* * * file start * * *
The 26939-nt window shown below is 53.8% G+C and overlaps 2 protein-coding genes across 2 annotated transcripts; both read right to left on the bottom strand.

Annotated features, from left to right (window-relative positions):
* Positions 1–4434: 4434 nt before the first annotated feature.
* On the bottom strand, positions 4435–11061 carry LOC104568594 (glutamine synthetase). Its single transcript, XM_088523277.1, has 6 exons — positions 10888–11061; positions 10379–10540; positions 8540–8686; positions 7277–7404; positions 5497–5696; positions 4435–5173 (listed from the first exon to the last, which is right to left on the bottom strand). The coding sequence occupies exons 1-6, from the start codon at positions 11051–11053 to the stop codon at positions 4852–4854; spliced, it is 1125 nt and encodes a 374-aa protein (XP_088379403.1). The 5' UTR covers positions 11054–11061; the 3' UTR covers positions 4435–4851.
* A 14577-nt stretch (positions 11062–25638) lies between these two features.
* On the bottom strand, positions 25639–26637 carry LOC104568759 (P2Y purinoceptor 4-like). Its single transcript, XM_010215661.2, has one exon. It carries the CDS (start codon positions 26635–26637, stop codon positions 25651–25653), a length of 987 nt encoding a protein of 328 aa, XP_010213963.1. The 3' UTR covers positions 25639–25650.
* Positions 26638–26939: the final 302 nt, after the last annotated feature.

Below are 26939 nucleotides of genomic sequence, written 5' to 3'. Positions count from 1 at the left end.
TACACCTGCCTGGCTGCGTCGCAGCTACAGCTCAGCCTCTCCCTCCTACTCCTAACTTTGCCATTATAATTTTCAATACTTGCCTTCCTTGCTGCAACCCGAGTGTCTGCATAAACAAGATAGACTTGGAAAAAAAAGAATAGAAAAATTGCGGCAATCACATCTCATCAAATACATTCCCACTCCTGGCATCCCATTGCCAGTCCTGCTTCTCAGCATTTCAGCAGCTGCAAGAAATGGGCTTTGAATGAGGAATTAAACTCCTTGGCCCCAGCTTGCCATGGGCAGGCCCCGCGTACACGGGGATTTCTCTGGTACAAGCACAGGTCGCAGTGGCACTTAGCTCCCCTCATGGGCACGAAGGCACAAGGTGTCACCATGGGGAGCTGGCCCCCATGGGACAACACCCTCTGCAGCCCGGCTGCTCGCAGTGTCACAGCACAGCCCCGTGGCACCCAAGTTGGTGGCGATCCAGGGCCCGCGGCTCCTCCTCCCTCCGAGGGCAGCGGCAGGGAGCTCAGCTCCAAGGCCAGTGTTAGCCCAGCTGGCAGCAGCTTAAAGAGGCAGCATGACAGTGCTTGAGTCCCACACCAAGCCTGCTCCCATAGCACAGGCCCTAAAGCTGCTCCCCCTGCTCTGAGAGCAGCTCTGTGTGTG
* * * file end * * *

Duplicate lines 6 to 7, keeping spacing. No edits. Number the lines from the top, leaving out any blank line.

* On the bottom strand, positions 25639–26637 carry LOC104568759 (P2Y purinoceptor 4-like). Its single transcript, XM_010215661.2, has one exon. It carries the CDS (start codon positions 26635–26637, stop codon positions 25651–25653), a length of 987 nt encoding a protein of 328 aa, XP_010213963.1. The 3' UTR covers positions 25639–25650.
* Positions 26638–26939: the final 302 nt, after the last annotated feature.